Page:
By Jorja Smith – firstname.lastname@example.org – Contributor | April 15, 2015 |
Historically, Asheville attracted many different types of people, from livestock herders to the social elite. Its picturesque location helped it expand into the culturally rich and vastly historical area which attracts many people to the city today, according to historical records.
Since the late 1800s, Asheville’s biggest form of income and success has turned to tourism, subsequently due to its geographic location and ideal climate.
People traveled from all over to take advantage of Asheville’s unique ozoniferous climate, characterized by fresh mountain air and the therapeutic environment, according to Catherine Bisher, author of A Guide to Historic Architecture.
“There was always this tension with the tuberculosis centers. In fact, Grove got this ordinance passed that banned tuberculosis sanitarians out of the city. But it did give Asheville that worldwide reputation of that time which Grove was able to build on to make it a straight tourist attraction,” said Dan Pierce, UNC Asheville history department chair.
Social elites, such as George Vanderbilt and Edwin Grove came to Asheville in the early 1900s and helped established the city further through philanthropy and elaborate architecture, according to historians.
“Historic architecture is the bedrock of a successful economy. A successful tourist economy,” said Jack Thomson, the executive director of the Preservation Society of Asheville and Buncombe County.
Grand buildings, such as The Biltmore Estate and the Grove Park Inn, came out of the increasing number of social elites migrating to Western North Carolina.
More than 1 million people visit the Biltmore Estate each year, according to Biltmore Estate sources.
“One thing that is really cool is all the art deco buildings that are in Asheville. It’s awesome being around the drum circle and really hip bars which are using these historical buildings but not necessarily taking away from them,” said Juliana Grassia, a political science student.
The importance of maintaining Asheville’s growing tourism comes through the preservation of historic attractions, such as the Grove Park Inn and the Biltmore Estate, according to historical architects.
The heart of tourism development in Asheville stems from protecting the surrounding environment to attract the tourists, Pierce said.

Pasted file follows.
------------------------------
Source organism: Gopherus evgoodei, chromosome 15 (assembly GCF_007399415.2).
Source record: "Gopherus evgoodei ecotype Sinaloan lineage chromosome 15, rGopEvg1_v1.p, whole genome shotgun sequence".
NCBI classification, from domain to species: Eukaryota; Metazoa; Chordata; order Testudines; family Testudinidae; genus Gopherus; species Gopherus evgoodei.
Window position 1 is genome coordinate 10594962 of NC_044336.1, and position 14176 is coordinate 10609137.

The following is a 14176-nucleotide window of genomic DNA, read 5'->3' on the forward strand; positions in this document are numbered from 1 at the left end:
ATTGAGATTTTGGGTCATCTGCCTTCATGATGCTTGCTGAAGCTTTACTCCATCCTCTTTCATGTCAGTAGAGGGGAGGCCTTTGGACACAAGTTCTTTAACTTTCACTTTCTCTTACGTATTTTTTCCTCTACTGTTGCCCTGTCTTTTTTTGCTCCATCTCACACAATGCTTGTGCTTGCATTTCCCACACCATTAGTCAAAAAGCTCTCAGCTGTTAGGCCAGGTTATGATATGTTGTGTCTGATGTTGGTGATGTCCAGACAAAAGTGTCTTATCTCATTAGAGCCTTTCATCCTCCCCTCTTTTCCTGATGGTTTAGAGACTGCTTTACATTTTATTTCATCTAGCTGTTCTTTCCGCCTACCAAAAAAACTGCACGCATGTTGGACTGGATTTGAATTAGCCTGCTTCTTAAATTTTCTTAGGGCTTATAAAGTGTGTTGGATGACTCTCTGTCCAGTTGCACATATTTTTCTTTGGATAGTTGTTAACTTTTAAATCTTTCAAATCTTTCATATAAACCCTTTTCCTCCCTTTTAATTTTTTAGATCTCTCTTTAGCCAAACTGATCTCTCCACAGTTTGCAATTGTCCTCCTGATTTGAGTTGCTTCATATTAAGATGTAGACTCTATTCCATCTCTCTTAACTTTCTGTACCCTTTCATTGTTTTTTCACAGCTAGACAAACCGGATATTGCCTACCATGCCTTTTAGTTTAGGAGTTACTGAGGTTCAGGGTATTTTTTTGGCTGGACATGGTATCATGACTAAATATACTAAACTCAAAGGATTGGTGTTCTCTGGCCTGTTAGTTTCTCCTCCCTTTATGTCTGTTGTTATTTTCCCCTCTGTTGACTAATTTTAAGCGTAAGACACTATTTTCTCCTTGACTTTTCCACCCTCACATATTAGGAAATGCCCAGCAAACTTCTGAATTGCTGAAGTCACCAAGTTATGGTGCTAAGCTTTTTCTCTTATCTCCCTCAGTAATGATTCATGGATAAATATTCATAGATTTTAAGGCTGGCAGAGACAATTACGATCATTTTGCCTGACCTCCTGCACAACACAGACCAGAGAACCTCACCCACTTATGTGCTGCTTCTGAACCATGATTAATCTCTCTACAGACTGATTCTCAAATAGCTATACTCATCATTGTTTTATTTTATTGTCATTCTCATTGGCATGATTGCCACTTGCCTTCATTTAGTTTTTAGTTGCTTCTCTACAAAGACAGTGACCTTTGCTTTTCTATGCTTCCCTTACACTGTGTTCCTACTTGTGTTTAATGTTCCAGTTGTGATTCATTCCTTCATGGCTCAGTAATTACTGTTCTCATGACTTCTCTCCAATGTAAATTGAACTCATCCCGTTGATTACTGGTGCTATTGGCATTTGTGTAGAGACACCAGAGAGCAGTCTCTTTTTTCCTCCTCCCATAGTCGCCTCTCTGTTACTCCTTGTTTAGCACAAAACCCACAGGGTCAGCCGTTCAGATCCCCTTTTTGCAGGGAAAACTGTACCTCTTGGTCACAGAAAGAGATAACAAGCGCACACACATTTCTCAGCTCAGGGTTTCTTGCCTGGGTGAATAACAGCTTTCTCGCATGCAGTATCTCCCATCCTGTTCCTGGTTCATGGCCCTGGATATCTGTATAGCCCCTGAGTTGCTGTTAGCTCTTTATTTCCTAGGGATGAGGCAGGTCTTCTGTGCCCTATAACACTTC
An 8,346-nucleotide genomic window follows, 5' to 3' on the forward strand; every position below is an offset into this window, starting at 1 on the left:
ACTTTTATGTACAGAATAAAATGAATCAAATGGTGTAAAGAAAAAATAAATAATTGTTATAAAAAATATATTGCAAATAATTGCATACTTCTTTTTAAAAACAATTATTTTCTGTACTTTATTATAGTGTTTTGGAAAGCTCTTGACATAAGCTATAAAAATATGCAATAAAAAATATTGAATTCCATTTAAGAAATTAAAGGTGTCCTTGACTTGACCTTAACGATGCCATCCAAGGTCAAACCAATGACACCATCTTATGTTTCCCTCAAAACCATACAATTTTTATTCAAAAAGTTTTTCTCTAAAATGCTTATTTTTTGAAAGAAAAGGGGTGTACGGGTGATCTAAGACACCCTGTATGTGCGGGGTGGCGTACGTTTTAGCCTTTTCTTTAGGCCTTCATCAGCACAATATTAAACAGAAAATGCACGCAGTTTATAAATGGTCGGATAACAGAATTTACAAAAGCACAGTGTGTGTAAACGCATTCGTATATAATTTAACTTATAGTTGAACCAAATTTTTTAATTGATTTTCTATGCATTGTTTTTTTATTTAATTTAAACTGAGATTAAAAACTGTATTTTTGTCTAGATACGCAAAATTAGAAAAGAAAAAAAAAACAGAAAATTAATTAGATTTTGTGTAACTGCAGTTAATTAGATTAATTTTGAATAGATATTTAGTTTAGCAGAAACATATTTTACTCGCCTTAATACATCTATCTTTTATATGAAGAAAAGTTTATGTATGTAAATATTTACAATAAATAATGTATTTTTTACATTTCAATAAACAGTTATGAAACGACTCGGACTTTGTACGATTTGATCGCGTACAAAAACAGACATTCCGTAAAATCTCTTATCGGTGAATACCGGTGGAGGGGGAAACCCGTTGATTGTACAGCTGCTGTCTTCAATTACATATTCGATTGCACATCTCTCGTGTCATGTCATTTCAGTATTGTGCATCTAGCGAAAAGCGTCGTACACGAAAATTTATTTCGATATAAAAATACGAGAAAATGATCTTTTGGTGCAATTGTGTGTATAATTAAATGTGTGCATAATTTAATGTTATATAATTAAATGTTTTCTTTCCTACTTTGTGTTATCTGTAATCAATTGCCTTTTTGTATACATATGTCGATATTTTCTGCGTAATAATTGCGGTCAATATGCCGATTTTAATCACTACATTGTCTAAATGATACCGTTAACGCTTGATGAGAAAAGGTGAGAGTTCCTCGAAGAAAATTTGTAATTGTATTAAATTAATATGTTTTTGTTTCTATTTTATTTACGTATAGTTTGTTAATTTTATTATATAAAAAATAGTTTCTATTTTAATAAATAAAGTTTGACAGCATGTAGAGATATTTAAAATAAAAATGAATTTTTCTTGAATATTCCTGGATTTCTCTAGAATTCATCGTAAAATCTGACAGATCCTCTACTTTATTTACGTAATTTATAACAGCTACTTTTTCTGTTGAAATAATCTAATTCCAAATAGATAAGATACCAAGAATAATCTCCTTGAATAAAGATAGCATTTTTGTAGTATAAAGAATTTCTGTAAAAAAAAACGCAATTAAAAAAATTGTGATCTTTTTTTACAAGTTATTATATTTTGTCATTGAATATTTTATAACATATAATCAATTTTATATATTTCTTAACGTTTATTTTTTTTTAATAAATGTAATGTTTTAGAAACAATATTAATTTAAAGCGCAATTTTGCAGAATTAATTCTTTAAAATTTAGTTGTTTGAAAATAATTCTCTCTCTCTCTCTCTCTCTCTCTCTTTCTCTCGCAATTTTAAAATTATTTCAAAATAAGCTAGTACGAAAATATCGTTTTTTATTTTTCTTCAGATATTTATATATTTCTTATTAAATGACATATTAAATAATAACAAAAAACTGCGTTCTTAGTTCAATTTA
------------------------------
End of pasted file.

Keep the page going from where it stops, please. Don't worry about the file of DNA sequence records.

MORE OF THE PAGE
“You can’t go wrong with preservation, whether it be buildings or the environment. Because once you tear it down or cut it down and develop it, it’s gone. It’s not what it was and that’s the attraction,” said Pierce, a professor at UNCA for more than 15 years.
Housed on a little corner of Charlotte Street, the mission of the Preservation Society of Asheville and Buncombe County is to preserve the historical integrity of Asheville, according to the executive director.
“Our offices was Edwin Wiley Grove’s real estate as he was developing the Grove Park neighborhood,” Thomson said. “This cute little place was the headquarters for his development and was designed by Richard Sharpe Smith who was the supervising architect for the Biltmore Estate.”
The PSABC’s mission works to sustain the heritage and historic resources in Buncombe County. They preserve many different types of historical sites, from grand to humble, according to the executive director of seven years.
“They tell a part of the American story that is no longer being told in the present day. If we disregard those chapters in the American story just because its modest architecture of associated with a conflict of our past, then we don’t learn from it. We lose that chapter,” Thomson said.
Education becomes one of the biggest missions the preservation society combats. They try to teach people how to properly preserve their houses through technical outreach, they host tours and they fight legal battles over demolitions or new developments, according to Thomson.
“Its been shown time and time again that communities that preserve interesting or important architecture can utilize those resources as part of economic development,” Thomson said. “Downtown Asheville is a museum with sidewalks.”
One of the biggest struggles the city of Asheville encounters becomes preserving or progressing, according to Pierce.
“Now it’s one of Asheville’s great assets that you have these great old buildings,” Pierce said. “Its a balancing act that you have to play in terms of preserving things, the environment or old buildings and things like that and building new infrastructure for tourists which could take out things like that.”
Many of these historical sites keep tourists interested by combining the old with aspects of the new.
The Grove Park Inn attracts visitors with its lavish spa and modern stores within the hotel, while the Biltmore Estate offers new exhibits each season to pique different interests.
“One of my favorite shows is ‘Downton Abbey,’ which is placed in the same era of the Biltmore Estate. Biltmore has a special exhibit where they are showing off clothes used in the show because it’s the same era. It’s really cool because ‘Downton Abbey’ is a popular show and they are tying in the history together,” said Grassia, history enthusiast.